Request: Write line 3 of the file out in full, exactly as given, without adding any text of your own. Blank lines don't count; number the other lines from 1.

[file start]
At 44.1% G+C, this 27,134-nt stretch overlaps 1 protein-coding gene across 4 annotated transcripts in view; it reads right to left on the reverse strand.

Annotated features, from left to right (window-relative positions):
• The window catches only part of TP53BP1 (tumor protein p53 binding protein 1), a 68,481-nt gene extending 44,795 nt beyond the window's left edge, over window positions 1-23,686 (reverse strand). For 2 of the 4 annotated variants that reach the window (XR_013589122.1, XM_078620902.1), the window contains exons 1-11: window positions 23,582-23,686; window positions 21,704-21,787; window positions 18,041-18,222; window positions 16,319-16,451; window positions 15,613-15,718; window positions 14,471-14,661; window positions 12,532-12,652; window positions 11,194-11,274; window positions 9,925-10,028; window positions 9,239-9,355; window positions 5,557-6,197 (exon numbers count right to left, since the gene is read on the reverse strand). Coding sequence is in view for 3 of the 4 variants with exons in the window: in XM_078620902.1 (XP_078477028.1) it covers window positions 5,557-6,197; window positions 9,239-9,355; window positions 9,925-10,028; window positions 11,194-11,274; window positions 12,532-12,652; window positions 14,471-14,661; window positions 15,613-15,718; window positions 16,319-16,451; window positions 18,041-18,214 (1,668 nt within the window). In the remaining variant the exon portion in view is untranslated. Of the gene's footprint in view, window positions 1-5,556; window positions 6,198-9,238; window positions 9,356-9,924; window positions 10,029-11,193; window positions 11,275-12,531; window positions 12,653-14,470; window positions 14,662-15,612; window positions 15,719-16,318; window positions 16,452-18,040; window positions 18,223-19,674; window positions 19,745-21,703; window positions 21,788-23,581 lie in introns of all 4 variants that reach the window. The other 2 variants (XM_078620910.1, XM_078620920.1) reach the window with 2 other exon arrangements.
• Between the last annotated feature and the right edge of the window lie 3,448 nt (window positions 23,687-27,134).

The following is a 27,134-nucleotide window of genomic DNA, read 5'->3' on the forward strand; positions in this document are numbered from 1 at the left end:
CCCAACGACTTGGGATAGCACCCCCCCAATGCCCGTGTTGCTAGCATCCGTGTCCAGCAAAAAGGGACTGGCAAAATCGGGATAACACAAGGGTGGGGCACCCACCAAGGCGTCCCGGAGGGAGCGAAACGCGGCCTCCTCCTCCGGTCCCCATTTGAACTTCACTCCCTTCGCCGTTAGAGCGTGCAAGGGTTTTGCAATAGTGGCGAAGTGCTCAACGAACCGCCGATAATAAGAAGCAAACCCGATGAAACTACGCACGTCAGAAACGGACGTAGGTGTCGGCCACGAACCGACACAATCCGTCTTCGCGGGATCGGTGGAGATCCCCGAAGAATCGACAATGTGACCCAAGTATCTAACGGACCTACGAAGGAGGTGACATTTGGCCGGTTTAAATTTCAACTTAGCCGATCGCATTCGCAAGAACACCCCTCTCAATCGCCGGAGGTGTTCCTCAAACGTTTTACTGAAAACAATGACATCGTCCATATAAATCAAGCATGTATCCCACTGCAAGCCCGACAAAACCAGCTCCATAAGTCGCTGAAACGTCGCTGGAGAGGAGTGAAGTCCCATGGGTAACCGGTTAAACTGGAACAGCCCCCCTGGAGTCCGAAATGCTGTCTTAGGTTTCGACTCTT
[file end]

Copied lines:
• The window catches only part of TP53BP1 (tumor protein p53 binding protein 1), a 68,481-nt gene extending 44,795 nt beyond the window's left edge, over window positions 1-23,686 (reverse strand). For 2 of the 4 annotated variants that reach the window (XR_013589122.1, XM_078620902.1), the window contains exons 1-11: window positions 23,582-23,686; window positions 21,704-21,787; window positions 18,041-18,222; window positions 16,319-16,451; window positions 15,613-15,718; window positions 14,471-14,661; window positions 12,532-12,652; window positions 11,194-11,274; window positions 9,925-10,028; window positions 9,239-9,355; window positions 5,557-6,197 (exon numbers count right to left, since the gene is read on the reverse strand). Coding sequence is in view for 3 of the 4 variants with exons in the window: in XM_078620902.1 (XP_078477028.1) it covers window positions 5,557-6,197; window positions 9,239-9,355; window positions 9,925-10,028; window positions 11,194-11,274; window positions 12,532-12,652; window positions 14,471-14,661; window positions 15,613-15,718; window positions 16,319-16,451; window positions 18,041-18,214 (1,668 nt within the window). In the remaining variant the exon portion in view is untranslated. Of the gene's footprint in view, window positions 1-5,556; window positions 6,198-9,238; window positions 9,356-9,924; window positions 10,029-11,193; window positions 11,275-12,531; window positions 12,653-14,470; window positions 14,662-15,612; window positions 15,719-16,318; window positions 16,452-18,040; window positions 18,223-19,674; window positions 19,745-21,703; window positions 21,788-23,581 lie in introns of all 4 variants that reach the window. The other 2 variants (XM_078620910.1, XM_078620920.1) reach the window with 2 other exon arrangements.